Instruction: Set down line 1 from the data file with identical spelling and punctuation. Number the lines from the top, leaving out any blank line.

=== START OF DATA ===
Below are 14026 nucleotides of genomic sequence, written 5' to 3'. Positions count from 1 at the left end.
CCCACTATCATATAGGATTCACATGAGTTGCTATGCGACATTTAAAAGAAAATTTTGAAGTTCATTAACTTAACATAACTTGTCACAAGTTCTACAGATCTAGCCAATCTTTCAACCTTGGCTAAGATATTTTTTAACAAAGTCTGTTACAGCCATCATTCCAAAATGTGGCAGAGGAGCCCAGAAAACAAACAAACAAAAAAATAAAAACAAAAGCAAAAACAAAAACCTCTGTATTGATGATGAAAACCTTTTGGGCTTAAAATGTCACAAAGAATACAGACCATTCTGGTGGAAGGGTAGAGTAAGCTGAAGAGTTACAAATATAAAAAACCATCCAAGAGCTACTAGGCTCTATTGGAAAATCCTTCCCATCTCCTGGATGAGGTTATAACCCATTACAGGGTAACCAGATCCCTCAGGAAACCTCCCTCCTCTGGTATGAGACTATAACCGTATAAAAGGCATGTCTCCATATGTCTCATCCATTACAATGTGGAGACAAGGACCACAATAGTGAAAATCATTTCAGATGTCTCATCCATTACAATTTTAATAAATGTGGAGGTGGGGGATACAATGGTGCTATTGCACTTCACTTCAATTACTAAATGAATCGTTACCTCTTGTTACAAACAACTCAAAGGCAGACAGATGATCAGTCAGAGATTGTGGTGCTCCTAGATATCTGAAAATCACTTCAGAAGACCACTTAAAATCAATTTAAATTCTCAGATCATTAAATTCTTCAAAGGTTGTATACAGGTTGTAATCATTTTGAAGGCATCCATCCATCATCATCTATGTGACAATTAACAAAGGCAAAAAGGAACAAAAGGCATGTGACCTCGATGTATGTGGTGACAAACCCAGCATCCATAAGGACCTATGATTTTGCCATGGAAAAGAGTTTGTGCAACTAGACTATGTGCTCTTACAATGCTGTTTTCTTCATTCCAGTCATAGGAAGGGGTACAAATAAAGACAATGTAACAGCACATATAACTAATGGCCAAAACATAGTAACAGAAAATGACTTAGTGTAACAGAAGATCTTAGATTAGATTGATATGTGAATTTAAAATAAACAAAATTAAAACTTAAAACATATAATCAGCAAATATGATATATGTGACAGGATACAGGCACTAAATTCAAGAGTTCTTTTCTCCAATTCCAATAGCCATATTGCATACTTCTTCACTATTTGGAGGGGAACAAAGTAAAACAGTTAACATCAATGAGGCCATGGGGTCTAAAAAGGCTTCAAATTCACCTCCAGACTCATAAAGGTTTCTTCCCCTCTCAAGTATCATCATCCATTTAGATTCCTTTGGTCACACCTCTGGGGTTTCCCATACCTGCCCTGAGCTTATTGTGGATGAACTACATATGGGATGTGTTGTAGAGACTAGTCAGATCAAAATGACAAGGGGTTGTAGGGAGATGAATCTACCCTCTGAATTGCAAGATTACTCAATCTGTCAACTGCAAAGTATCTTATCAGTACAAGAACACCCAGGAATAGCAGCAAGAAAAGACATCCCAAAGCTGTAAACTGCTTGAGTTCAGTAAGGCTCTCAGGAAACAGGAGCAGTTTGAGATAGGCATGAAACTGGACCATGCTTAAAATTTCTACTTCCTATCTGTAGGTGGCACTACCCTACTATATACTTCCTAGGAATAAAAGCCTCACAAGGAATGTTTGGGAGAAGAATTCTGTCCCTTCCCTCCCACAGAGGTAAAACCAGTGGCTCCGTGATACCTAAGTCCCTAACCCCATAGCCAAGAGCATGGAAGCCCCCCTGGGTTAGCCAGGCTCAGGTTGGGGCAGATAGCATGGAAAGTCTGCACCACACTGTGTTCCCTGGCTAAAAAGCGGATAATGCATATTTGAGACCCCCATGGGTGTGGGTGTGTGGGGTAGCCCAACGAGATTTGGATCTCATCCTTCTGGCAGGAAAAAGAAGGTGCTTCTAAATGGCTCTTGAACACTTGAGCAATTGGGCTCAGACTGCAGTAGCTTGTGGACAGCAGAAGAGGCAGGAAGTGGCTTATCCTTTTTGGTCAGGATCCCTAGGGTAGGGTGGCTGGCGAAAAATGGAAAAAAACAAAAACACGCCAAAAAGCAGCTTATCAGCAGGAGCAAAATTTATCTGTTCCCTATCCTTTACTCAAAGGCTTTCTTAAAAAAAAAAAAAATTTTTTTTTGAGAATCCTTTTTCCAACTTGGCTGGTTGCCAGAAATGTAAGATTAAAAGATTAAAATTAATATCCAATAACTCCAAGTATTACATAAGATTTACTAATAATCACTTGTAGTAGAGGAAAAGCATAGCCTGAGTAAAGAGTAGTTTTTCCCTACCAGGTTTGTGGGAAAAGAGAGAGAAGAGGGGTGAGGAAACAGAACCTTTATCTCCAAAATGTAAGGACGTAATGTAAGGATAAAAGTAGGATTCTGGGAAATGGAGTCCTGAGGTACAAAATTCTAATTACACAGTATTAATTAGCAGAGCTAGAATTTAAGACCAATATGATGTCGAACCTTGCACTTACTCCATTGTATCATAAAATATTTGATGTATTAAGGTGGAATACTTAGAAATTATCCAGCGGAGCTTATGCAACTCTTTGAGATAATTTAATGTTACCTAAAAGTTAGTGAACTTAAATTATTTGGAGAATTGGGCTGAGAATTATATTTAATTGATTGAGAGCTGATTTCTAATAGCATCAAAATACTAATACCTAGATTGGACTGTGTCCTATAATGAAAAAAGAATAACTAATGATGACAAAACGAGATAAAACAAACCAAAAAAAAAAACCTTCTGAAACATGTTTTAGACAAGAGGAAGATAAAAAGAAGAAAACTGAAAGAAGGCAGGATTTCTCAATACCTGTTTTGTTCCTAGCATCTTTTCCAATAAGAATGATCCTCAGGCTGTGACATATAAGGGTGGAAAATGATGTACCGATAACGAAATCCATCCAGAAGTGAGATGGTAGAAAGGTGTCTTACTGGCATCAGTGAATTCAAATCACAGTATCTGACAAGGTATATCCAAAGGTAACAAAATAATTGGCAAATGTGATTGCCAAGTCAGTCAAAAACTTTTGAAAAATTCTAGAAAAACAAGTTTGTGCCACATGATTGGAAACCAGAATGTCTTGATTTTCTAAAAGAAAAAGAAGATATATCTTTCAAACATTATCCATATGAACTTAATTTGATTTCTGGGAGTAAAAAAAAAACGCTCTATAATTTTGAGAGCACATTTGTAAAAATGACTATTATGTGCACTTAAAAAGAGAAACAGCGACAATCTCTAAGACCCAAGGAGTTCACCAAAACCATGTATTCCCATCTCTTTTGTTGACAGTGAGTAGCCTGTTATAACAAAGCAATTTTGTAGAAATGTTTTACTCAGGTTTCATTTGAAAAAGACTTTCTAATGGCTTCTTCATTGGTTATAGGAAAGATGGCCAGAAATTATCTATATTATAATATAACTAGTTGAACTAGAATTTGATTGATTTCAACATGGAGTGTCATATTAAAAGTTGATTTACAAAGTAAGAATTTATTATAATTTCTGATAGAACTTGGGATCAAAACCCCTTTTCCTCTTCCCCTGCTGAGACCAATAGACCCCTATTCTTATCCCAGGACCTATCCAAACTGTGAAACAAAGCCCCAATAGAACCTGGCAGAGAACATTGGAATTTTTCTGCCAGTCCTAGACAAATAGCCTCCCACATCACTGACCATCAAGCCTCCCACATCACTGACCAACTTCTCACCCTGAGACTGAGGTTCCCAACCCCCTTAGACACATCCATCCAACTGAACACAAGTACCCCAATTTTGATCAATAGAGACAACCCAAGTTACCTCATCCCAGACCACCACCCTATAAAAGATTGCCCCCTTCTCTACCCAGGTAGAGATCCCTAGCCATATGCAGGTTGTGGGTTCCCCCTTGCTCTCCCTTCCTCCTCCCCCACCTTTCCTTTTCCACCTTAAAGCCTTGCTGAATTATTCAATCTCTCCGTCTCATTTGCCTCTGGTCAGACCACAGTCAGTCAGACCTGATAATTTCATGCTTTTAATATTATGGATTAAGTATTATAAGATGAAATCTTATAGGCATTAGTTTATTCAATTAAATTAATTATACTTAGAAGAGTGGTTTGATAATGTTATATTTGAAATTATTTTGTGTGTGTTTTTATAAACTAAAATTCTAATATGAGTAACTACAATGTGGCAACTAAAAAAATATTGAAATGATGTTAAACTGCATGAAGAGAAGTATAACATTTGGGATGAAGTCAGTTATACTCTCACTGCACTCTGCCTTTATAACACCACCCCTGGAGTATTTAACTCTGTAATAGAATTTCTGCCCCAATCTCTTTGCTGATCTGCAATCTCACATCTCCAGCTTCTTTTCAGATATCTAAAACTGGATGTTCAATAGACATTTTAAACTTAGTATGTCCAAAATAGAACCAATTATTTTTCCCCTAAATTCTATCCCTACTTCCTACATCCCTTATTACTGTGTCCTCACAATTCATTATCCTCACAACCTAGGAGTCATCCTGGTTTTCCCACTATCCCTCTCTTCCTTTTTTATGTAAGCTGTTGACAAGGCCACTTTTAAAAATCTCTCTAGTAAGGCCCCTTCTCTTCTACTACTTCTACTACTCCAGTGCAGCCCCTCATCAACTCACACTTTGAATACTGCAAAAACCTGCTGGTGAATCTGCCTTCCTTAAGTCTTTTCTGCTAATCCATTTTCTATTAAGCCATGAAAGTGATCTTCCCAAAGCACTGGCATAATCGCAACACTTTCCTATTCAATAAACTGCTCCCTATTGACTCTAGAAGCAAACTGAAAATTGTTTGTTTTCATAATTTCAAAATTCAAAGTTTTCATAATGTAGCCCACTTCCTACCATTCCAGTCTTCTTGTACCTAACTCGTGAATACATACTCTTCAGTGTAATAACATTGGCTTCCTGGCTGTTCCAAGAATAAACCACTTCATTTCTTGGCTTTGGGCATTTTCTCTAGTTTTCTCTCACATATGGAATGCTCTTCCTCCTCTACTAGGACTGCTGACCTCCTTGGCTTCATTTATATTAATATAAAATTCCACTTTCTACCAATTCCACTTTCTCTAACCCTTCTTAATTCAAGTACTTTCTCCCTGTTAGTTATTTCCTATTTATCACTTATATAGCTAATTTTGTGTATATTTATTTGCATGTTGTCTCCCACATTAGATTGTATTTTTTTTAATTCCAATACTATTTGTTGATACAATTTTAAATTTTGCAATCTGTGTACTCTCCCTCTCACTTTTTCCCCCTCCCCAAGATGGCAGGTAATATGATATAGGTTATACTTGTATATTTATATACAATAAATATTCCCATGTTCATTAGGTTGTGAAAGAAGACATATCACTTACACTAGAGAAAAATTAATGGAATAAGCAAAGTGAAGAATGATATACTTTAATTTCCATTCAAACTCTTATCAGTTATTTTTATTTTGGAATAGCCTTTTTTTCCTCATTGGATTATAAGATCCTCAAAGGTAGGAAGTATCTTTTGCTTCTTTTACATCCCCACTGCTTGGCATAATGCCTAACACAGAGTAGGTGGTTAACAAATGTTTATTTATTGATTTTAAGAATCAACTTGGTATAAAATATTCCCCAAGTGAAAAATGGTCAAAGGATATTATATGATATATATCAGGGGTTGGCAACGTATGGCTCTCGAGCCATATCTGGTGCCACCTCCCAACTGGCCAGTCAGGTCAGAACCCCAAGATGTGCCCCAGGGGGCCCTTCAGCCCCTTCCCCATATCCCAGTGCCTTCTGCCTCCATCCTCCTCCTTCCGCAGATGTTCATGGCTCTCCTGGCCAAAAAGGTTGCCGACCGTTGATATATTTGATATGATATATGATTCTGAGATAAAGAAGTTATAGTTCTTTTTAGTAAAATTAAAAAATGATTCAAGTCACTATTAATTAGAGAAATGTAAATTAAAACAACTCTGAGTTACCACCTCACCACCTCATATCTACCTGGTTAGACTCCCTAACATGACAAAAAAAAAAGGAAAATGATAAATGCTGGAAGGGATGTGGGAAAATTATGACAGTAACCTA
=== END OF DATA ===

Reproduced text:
Below are 14026 nucleotides of genomic sequence, written 5' to 3'. Positions count from 1 at the left end.